The same biographical text tells us that Francis was quite vain.  He liked to have sumptuous clothes tailored for him and sought to be original. (Comp 1, 2: FF 1396). In vanity, in the search for originality, there is something which touches us all directly.  Today there is much talk about “taking care of one’s image” or “keeping up with appearances”.  In order to have the slightest chance of success, we have to strike others with something new, original.  In a certain way, this may be expressed in an innocent desire for acceptance.  But all too often it is penetrated by a subtle pride, an excessive search for ourselves, egoism and the desire to outdo others.  In real terms, a life which revolves around oneself is a death trap: we can only be ourselves if we open up to love, by loving God and others.

Another aspect which left a marked impression on Francis’ contemporaries was his ambition, his thirst for glory and adventure.  This was what drew him onto the battle field, and led to him becoming a prisoner for a year in Perugia.  This same thirst for glory also brought him to Puglia, in a new military campaign, but it was at this point, in Spoleto, that the Lord made himself known to Francis’ heart, inducing him to retrace his steps and listen seriously to his Word.  It’s interesting to note how the Lord took up this trait in Francis, his desire to succeed, to indicate the road to saintly success, stretching out into infinity: “Who can be of more use: the Lord or the servant?” (3 Comp 2,6: FF 1401), this was the question that he heard echo in his heart.  As if to say: why content yourself to be dependent on other men, when there is a God ready to welcome you to his home, to his royal service?

Dear young people, you have reminded me of some of the pressing issues for youth today, of your difficulties in building a future for yourselves and above all of your strained efforts to discover the truth.  In the account of Christ’s passion we find Pilates question: “What is the truth?” (Jn 18,38). It is a question which resounds widely throughout modern day culture.  The Gospel indicates Christ as the truth: God’s truth and man’s truth.  We risk spending our entire lives deafened by the chaos of empty voices, we risk losing his voice among the din, the only voice which counts because it is the only voice which saves. We content ourselves with fragments of the truth, we allow ourselves to be seduced by truths that are only such in appearance.  Is it really a wonder, then, that we find ourselves surrounded by a world of contradictions, which, despite the many marvellous things, so often deludes us with its banal expressions, its injustices, and its violence?  Without God, the world looses its basis and its direction.  Do not be afraid my dear friends, to imitate Francis above all in the ability to turn to yourselves.  He knew how to make room for silence within himself, to listen to God’s Word.  Step by step he allowed himself to be taken by the hand and guided by God towards a full encounter with Christ, to the point of making it the precious treasure and light of his life.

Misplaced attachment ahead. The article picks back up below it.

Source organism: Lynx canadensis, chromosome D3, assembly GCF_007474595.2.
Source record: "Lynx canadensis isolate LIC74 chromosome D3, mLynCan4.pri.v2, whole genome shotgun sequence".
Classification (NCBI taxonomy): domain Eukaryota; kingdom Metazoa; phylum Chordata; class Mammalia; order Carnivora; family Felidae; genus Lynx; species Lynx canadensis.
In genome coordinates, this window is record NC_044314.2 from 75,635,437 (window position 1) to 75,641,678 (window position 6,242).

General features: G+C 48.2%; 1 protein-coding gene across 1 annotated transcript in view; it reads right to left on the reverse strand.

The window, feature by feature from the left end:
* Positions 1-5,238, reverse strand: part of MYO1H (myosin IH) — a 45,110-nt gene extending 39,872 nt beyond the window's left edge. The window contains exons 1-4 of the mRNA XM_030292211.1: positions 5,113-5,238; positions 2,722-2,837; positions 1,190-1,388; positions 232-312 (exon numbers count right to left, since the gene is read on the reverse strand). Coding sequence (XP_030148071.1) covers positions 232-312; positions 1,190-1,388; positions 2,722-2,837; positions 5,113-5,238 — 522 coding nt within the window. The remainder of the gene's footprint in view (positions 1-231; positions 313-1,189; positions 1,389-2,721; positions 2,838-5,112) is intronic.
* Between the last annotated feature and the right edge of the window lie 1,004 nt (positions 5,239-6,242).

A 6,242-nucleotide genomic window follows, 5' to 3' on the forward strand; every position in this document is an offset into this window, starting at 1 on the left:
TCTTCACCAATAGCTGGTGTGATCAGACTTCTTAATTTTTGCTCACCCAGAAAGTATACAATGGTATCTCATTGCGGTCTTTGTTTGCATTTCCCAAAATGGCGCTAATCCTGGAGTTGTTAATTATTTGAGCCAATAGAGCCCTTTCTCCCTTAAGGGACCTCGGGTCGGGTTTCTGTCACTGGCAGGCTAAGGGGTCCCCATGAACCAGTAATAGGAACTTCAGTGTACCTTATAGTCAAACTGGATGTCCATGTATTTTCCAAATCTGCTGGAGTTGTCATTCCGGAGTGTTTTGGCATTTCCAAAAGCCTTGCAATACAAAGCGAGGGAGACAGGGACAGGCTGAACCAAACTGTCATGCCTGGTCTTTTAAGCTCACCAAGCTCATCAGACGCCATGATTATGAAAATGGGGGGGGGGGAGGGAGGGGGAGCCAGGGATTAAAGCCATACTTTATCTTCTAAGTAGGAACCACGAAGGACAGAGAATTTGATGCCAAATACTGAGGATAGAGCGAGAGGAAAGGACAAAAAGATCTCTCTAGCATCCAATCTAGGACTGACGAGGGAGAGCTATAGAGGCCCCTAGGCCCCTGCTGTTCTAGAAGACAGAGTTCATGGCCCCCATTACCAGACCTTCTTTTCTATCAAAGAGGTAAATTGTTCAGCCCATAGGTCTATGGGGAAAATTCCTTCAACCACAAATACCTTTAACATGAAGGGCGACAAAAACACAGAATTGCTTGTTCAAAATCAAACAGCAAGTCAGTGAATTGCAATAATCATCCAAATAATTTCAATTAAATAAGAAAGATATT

Jesus, the Church, priesthood

His choosing to be with the suffering, placing himself at their service, was also and encounter with Christ.  This morning, passing by the Rivotorto, I paused to gaze at the place in which, traditionally, the lepers were gathered: the last, the marginalized, those for whom Francis felt only repulsion.  Touched by grace he opened his heart to them.  And he did so not only by a pitiful act of charity, but by kissing them and serving them.  He himself tells that while before they had provoked only bitterness in him, they became for him “sweetness of body and soul” (2 Test 3: FF 110).

Grace was thus formed in Francis.  He became ever more capable of fixing his gaze on Christ’s face and hearing his voice.  It was at that point that the Crucifix of Saint Damian spoke to him calling g him to an arduous mission: “Go, Francis and rebuild my Church, for it lies in ruins ". (2 Cel I, 6, 10: FF 593). Pausing this morning in Saint Damien’s, and then in the basilica of St. Clare, where the original cross which spoke to Francis is conserved, I too fixed my gaze on those of Christ.  It is the image of the Risen Christ, life of the Church, which continues to speak to us, just as two thousand years ago to its apostles and eight hundred years ago to Francis.  The Church continues to live this encounter.

Yes, my dear young people: let us meet Christ! Let us trust in Him, listen to His Word.  He is not just a fascinating human being.  Indeed, He is fully human and similar to us, except in sin ( Eb 4, 15). But He is also so much more: He is God made man. Therefore He is the only Saviour, as he same name tells us: Jesus that is “God saves”.  We come to Assisi to learn from Saint Francis the secret to recognising Christ and to experience Him.  This is what Francis felt for Jesus, as his first biography narrates: “Jesus always in his heart. Jesus on his lips, Jesus in his ears, Jesus in his eyes, Jesus in his hands, Jesus in all his other members…..Actually, finding himself often on travels, by meditating and singing to Jesus, he forgot that he was travelling and stopped to invites all creatures to praise Jesus (1 Cel II, 9, 115: FF 115).